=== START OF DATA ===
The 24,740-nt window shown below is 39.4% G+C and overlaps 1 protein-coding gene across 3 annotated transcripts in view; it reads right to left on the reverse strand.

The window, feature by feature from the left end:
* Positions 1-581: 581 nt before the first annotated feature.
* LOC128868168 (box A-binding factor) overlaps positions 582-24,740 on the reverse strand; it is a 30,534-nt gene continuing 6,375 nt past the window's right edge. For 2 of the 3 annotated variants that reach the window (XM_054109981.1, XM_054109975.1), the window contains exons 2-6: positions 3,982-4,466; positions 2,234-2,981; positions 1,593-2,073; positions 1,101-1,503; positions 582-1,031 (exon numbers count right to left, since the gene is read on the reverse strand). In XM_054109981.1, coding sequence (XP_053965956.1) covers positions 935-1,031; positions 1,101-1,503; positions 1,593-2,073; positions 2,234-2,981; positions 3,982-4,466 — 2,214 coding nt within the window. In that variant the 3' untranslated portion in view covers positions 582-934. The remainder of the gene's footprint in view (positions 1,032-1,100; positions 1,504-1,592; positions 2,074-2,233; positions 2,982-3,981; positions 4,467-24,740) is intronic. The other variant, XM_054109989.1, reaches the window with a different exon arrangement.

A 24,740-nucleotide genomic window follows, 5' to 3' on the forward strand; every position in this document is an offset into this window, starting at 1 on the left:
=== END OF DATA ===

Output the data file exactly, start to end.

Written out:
The 24,740-nt window shown below is 39.4% G+C and overlaps 1 protein-coding gene across 3 annotated transcripts in view; it reads right to left on the reverse strand.

The window, feature by feature from the left end:
* Positions 1-581: 581 nt before the first annotated feature.
* LOC128868168 (box A-binding factor) overlaps positions 582-24,740 on the reverse strand; it is a 30,534-nt gene continuing 6,375 nt past the window's right edge. For 2 of the 3 annotated variants that reach the window (XM_054109981.1, XM_054109975.1), the window contains exons 2-6: positions 3,982-4,466; positions 2,234-2,981; positions 1,593-2,073; positions 1,101-1,503; positions 582-1,031 (exon numbers count right to left, since the gene is read on the reverse strand). In XM_054109981.1, coding sequence (XP_053965956.1) covers positions 935-1,031; positions 1,101-1,503; positions 1,593-2,073; positions 2,234-2,981; positions 3,982-4,466 — 2,214 coding nt within the window. In that variant the 3' untranslated portion in view covers positions 582-934. The remainder of the gene's footprint in view (positions 1,032-1,100; positions 1,504-1,592; positions 2,074-2,233; positions 2,982-3,981; positions 4,467-24,740) is intronic. The other variant, XM_054109989.1, reaches the window with a different exon arrangement.

A 24,740-nucleotide genomic window follows, 5' to 3' on the forward strand; every position in this document is an offset into this window, starting at 1 on the left: